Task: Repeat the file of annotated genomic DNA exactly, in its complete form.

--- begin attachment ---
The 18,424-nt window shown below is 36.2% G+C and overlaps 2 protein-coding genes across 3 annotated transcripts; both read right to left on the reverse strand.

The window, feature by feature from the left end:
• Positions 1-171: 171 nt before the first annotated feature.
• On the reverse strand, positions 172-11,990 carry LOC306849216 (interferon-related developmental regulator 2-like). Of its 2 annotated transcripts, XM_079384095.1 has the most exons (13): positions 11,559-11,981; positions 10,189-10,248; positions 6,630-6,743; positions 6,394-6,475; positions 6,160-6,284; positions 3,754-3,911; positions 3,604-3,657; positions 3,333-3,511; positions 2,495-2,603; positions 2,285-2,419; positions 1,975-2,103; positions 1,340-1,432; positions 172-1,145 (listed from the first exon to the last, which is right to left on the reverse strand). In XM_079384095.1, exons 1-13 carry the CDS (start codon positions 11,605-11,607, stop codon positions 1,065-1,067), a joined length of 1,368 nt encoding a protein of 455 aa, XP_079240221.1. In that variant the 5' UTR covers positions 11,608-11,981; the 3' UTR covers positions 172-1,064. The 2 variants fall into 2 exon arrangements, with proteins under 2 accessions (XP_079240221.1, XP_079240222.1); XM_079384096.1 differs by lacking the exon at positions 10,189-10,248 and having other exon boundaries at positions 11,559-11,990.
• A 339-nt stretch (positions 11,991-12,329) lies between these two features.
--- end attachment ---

The 18,424-nt window shown below is 36.2% G+C and overlaps 2 protein-coding genes across 3 annotated transcripts; both read right to left on the reverse strand.

The window, feature by feature from the left end:
• Positions 1-171: 171 nt before the first annotated feature.
• On the reverse strand, positions 172-11,990 carry LOC306849216 (interferon-related developmental regulator 2-like). Of its 2 annotated transcripts, XM_079384095.1 has the most exons (13): positions 11,559-11,981; positions 10,189-10,248; positions 6,630-6,743; positions 6,394-6,475; positions 6,160-6,284; positions 3,754-3,911; positions 3,604-3,657; positions 3,333-3,511; positions 2,495-2,603; positions 2,285-2,419; positions 1,975-2,103; positions 1,340-1,432; positions 172-1,145 (listed from the first exon to the last, which is right to left on the reverse strand). In XM_079384095.1, exons 1-13 carry the CDS (start codon positions 11,605-11,607, stop codon positions 1,065-1,067), a joined length of 1,368 nt encoding a protein of 455 aa, XP_079240221.1. In that variant the 5' UTR covers positions 11,608-11,981; the 3' UTR covers positions 172-1,064. The 2 variants fall into 2 exon arrangements, with proteins under 2 accessions (XP_079240221.1, XP_079240222.1); XM_079384096.1 differs by lacking the exon at positions 10,189-10,248 and having other exon boundaries at positions 11,559-11,990.
• A 339-nt stretch (positions 11,991-12,329) lies between these two features.